New York Times columnist Joe Nocera tells us in his Sunday column, “Addressing Poverty in Schools,” that poverty is the elephant in the public education room I agree that the name of the elephant in the room begins with a P. But it’s not poverty, it’s parents.
Almost all of our public discussions about how well our government is serving its citizens happen in a weird closed loop of “insiders” or “stakeholders.” Over time, they develop their own language, their own set of fixes and a pattern to their debates.
This dynamic has permeated every crevice of public education — our policy discussions focus on whether you are “for” or “against” reform; administrators use terms like “best practice,” “multiple measures,” and “value added growth” that sound good but are not what they seem. Add in a testing system that isn’t designed to do what we want it to do (give us a legitimate picture of student learning) and isn’t clearly explained (or explained at all), and we’ve got an insiders’ mess on our hands.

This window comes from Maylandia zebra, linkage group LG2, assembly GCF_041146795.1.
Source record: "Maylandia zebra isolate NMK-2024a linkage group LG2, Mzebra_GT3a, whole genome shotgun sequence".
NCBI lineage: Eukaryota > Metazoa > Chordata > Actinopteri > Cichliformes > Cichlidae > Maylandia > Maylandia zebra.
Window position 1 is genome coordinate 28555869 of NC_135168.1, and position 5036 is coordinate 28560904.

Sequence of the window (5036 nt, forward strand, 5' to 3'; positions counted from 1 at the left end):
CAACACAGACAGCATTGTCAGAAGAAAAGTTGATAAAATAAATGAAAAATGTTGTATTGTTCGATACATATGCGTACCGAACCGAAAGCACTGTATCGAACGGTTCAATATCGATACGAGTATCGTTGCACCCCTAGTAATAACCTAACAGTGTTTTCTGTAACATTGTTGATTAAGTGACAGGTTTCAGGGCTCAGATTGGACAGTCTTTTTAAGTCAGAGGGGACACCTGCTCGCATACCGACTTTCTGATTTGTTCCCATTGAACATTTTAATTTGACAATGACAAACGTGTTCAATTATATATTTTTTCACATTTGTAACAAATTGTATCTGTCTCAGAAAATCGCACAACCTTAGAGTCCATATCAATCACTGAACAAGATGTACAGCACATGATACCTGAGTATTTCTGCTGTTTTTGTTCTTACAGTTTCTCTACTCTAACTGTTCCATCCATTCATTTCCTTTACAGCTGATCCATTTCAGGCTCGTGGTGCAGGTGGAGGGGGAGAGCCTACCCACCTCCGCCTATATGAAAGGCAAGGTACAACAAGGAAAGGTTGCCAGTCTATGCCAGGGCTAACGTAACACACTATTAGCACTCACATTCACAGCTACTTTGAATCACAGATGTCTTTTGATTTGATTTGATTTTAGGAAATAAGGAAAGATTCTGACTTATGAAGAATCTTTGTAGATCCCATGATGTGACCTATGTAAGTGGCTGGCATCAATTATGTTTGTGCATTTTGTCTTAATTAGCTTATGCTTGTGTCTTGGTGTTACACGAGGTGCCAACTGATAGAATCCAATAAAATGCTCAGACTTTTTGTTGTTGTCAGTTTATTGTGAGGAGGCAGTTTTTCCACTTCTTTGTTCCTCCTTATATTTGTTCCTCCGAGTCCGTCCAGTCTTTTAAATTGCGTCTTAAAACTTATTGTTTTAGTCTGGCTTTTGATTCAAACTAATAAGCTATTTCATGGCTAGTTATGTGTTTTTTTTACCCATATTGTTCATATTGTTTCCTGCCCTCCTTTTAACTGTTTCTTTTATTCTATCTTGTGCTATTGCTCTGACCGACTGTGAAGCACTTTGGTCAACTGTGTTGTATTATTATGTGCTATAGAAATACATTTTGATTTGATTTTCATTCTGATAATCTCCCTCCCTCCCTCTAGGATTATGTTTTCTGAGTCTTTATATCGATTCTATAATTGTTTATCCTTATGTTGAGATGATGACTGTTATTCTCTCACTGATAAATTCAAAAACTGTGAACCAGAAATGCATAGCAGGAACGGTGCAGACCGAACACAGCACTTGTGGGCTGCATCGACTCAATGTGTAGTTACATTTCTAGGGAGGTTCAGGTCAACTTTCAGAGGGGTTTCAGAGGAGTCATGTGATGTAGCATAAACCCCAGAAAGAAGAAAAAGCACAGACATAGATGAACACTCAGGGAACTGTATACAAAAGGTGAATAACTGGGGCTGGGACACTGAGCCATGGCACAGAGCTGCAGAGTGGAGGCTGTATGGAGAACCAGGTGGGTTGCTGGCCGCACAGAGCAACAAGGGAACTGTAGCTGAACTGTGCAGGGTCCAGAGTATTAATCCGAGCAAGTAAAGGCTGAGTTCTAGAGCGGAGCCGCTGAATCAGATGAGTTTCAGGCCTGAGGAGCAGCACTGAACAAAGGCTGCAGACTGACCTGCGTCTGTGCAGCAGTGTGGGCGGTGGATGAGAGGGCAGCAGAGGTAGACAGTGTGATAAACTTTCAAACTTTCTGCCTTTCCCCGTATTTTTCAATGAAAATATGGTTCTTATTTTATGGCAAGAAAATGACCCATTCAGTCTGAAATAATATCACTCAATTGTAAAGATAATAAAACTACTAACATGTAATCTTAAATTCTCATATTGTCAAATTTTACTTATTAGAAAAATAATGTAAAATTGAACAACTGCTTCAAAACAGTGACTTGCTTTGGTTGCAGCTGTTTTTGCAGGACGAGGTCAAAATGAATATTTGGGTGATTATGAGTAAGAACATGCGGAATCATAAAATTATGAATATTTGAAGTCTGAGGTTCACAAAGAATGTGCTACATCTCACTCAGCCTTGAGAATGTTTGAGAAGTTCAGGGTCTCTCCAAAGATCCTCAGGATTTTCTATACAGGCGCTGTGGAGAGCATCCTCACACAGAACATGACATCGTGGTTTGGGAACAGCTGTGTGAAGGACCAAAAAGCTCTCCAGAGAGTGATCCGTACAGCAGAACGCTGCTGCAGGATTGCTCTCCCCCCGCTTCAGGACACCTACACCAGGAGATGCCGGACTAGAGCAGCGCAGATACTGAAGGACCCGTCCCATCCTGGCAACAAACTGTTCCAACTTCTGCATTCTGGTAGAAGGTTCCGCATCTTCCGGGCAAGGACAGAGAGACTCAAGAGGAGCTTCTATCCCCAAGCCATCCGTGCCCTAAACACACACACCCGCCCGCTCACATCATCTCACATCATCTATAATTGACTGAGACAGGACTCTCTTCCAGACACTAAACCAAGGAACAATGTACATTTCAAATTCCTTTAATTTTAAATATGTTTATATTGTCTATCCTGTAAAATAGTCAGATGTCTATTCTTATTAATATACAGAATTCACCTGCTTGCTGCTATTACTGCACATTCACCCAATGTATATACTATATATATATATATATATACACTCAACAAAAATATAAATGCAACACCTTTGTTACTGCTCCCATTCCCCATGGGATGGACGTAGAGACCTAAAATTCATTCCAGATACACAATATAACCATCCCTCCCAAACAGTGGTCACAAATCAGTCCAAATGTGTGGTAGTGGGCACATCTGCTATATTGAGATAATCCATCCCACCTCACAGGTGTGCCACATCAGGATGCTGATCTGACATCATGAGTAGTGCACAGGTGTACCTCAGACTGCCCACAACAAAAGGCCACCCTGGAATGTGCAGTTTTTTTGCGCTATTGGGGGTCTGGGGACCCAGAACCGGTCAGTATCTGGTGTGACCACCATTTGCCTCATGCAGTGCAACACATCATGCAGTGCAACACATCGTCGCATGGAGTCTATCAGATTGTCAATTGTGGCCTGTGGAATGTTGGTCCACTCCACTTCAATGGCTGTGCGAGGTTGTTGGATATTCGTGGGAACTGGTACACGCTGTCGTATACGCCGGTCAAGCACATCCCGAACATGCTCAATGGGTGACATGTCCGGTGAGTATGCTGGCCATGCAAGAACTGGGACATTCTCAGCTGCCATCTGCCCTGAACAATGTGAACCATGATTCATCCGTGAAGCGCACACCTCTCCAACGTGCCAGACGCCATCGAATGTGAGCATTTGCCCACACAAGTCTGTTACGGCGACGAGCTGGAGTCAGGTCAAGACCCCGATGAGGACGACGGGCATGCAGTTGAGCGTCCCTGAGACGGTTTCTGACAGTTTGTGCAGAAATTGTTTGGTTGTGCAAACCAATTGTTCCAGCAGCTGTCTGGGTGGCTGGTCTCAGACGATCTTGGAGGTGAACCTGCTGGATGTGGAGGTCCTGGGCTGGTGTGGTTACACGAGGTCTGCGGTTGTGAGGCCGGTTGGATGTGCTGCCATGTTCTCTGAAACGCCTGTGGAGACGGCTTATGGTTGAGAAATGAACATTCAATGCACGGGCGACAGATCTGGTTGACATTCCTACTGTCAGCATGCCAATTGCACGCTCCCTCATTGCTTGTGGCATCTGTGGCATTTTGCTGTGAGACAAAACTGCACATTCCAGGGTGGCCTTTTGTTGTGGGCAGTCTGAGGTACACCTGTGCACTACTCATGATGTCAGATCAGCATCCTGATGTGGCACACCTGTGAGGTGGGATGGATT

It’s time for parents and guardians to take back control of the conversation. We parents—and our children—are the only real education insiders. It’s time for us to step into this conversation in a meaningful way. How? By partnering with teachers who are empowered to be the official translators and ambassadors to the public.
With parents, guardians and teachers as a united front, we will get much closer to the goal of giving each and every child a chance to learn, those who languish in poverty and those who languish in mediocre schools.
Absolutely we have to talk about the plague of poverty—and its effect on every facet of our society, from housing to health care. Yes, education too.
But we cannot make education policy solely through the prism of poverty, which inevitably leads to blame and questions of moral judgment that don’t lead us to solutions.
Instead, we must talk about public education in terms of opportunities and skills development so we can bring a greater focus to the business of public education: Giving young people the skills they need to be productive citizens.
When we talk only about poverty, we let lots of people off the hook. And it becomes a conversation about “those kids” rather than our kids. And make no mistake: They are all our kids.